Malik  (12/31/04)

After a long hiatus...way too long of a break...I am finally back. While the news of the current week is just about as uninteresting as the news of the last few weeks, Xenosaga has given birth to an opening that I cannot neglect. 

It's not that I want to have to focus on something as small as just the impact of one game (and, as you'll soon see, it's not just one game), but sometimes when news is not present, other sources of frustration and confusion must be tapped. 

So, as I haven't been able to say for some time; once again, I'm Malik and you're entering my world. 

Going No Where Fast 

When Suikoden 4 came out back in January, the majority of reviews bashed it unfairly. The biggest of the complaints came down to two simple areas; one one hand you had what many people called an uninspired plot...well, I won't go into that since I've already handled it in my Suikoden 4 review, but I'll just say that's a load of bull shit. The other complaint focused around two issues in the travel system. You moved too slowly (only if you're too stupid to read the instructions and see that R1 makes you move fast...and after you find Cedric, you can change that to "hella fast") and you had too many random battles (which were annoying, but not quite disruptive). Together, these made a supposed problem of how long it would take to go from point A to point B. 

I bring these up not to bash Suikoden 4 (which was a solid game), but to transition into what so few people will say about Xenosaga 2 and a growing number of games are falling back on the old school (as in NES and SNES days) way of moving. That way is simply referred to as "slow". 

Back on the NES and the starting days of the SNES (and this overlaps with the Sega Mastersystem and Genesis, but on the Nintendo time line), you would usually move slow on most games. Soon the action games sped up, but other genres faced the same problems. Eventually the developers began to wake up with the addition of items or special powers to boost your speed (like the Sprint Shoes in FF6). However, this still only got the characters moving at a normal speed instead of slow as hell.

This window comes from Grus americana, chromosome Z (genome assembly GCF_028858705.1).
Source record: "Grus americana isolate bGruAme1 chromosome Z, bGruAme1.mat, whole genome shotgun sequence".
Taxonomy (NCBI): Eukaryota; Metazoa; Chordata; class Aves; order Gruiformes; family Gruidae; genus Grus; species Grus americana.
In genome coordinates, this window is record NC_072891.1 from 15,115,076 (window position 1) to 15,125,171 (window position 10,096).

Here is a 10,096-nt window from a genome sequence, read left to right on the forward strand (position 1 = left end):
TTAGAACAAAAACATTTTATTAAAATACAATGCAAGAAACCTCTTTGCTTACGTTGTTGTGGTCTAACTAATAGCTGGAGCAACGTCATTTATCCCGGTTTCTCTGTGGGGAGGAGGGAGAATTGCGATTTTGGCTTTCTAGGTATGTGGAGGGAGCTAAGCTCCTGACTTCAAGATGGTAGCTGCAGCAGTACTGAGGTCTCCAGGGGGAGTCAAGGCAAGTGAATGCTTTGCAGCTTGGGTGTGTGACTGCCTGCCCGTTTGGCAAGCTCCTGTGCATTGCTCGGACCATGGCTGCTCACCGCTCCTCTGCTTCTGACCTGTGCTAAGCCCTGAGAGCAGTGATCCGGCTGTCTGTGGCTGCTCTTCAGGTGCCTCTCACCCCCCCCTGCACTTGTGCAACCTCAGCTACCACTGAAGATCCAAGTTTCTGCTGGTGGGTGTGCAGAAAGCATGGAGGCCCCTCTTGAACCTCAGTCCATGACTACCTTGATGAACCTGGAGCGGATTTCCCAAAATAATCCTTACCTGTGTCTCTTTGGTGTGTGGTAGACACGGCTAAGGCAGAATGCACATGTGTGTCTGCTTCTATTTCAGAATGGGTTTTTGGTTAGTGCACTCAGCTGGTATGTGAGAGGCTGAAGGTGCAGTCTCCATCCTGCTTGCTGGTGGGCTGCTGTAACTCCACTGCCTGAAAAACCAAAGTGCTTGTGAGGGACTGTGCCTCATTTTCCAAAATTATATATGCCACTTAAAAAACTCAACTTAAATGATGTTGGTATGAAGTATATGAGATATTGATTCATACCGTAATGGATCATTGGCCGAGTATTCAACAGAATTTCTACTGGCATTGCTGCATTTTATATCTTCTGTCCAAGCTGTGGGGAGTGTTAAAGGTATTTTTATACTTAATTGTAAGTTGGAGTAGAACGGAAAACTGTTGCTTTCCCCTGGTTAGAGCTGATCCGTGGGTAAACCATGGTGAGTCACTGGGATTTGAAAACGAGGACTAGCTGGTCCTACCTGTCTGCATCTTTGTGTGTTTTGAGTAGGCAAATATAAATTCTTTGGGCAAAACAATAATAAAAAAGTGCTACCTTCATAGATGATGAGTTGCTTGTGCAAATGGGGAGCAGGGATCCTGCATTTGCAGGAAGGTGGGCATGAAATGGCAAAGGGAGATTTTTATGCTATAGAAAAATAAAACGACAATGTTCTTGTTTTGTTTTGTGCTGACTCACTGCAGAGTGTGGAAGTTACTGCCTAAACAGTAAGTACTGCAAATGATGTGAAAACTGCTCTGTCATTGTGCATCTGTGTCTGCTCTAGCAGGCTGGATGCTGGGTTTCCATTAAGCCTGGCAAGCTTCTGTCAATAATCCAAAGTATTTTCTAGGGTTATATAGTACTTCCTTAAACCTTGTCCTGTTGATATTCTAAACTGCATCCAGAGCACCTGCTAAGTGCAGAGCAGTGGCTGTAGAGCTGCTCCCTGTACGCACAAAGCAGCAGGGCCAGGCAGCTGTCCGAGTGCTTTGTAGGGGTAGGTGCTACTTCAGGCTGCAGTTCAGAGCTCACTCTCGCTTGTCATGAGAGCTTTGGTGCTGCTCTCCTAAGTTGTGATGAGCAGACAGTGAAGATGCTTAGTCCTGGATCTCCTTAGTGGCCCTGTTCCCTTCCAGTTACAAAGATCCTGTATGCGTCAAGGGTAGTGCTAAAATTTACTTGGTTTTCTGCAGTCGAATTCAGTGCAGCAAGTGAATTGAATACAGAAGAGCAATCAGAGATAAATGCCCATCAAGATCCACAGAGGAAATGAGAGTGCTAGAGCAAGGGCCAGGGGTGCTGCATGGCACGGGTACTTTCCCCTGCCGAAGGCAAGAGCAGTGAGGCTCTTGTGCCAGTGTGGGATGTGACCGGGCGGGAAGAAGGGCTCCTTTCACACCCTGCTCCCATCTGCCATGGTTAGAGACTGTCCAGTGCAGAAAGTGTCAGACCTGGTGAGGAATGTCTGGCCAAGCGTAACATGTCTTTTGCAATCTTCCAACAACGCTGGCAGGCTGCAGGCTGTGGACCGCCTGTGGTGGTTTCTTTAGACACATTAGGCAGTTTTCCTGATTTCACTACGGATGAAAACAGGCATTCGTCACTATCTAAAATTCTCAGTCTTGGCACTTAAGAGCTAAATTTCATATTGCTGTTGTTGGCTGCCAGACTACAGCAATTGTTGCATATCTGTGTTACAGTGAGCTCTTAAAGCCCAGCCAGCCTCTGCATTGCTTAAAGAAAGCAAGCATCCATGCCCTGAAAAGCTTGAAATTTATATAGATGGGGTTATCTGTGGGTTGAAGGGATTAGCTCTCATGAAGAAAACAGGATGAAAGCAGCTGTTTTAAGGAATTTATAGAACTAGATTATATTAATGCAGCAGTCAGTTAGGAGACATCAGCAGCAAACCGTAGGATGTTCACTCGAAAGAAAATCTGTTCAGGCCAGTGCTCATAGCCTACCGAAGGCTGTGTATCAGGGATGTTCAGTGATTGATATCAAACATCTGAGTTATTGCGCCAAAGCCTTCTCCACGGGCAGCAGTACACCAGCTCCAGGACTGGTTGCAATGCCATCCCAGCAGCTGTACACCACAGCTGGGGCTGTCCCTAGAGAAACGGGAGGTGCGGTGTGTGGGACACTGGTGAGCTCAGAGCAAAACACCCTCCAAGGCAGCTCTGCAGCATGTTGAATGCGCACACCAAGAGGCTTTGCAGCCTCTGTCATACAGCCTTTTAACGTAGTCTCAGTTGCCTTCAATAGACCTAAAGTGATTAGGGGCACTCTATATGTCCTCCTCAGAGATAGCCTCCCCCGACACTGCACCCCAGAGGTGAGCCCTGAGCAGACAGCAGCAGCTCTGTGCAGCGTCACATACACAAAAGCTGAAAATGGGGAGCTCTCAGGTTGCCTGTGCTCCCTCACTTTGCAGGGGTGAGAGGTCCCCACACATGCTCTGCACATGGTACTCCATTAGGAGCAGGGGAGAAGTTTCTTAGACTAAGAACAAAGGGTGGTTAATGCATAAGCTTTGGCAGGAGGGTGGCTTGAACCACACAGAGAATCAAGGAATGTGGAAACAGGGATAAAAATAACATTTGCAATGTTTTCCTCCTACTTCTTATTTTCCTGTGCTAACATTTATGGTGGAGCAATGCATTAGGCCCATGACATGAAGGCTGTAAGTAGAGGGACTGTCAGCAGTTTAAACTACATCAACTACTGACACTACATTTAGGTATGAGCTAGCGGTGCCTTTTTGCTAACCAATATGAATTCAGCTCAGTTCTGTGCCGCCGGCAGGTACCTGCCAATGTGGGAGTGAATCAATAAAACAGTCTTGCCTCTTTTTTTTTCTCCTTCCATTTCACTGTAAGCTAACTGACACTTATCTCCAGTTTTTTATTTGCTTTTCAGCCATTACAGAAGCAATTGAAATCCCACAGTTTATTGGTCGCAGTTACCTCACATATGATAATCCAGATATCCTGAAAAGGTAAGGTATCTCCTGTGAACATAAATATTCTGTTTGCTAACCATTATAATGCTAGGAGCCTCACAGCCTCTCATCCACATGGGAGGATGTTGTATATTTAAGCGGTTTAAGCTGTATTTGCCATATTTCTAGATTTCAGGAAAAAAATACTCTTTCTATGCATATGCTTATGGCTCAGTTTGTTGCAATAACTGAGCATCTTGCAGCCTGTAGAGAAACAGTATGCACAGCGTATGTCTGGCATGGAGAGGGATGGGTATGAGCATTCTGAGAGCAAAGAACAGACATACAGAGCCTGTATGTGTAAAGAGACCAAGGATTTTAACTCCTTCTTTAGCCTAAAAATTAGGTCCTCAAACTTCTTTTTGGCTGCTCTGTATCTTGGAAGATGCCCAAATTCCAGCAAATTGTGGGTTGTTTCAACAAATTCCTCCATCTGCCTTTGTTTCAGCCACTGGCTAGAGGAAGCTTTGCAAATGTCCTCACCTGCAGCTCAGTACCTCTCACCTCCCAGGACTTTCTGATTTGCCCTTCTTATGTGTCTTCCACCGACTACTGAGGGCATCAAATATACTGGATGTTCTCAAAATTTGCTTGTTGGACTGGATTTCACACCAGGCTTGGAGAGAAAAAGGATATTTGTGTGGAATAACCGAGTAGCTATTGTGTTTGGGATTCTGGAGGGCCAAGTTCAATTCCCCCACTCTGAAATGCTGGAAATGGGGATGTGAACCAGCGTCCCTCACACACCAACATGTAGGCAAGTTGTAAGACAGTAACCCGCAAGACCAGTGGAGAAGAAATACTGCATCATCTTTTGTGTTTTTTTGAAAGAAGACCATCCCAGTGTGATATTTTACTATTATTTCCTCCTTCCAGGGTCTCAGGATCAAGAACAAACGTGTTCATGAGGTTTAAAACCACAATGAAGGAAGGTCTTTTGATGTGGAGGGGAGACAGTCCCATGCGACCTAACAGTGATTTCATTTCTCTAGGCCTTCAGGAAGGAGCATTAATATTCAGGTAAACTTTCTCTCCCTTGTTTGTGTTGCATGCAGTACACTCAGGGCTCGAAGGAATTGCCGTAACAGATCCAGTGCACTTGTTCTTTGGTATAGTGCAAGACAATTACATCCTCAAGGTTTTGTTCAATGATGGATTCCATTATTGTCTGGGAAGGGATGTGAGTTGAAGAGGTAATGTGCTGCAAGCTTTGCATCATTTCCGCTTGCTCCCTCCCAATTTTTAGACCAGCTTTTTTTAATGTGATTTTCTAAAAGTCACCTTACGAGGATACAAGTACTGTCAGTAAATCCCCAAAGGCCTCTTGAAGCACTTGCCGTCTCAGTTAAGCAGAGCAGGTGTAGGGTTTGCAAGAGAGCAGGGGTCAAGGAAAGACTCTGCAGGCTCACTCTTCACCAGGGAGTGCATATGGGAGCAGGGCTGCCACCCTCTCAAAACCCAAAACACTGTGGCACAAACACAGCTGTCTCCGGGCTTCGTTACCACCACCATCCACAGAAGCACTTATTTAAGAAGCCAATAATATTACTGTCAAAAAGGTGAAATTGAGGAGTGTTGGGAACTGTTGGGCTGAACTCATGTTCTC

Things continued to improve with the Playstation and the PS2 (and the Saturn and Dreamcast and XBox and N64 and GCN, blah, blah). However, with time, the RPG market has started to sink back into this pit of time waste. In KOTOR (I love the game, don't get me wrong), you move pretty slow until you use the Force Speed power. Link from the Zelda world has started to waddle along at a snail's pace. Overall, the average movement speeds on RPGs have been dropping as the world sizes have increased (which means you move slower to go's like having a 50MPH zone in downtown Seattle and then 25MPH when you get on the freeway, but without a risk of other words, it's cool when you're only in the smaller city and crapy when you're on the miles upon miles of open freeway). This problem has hit a particular peak in crap-tacularness with Xenosaga 2.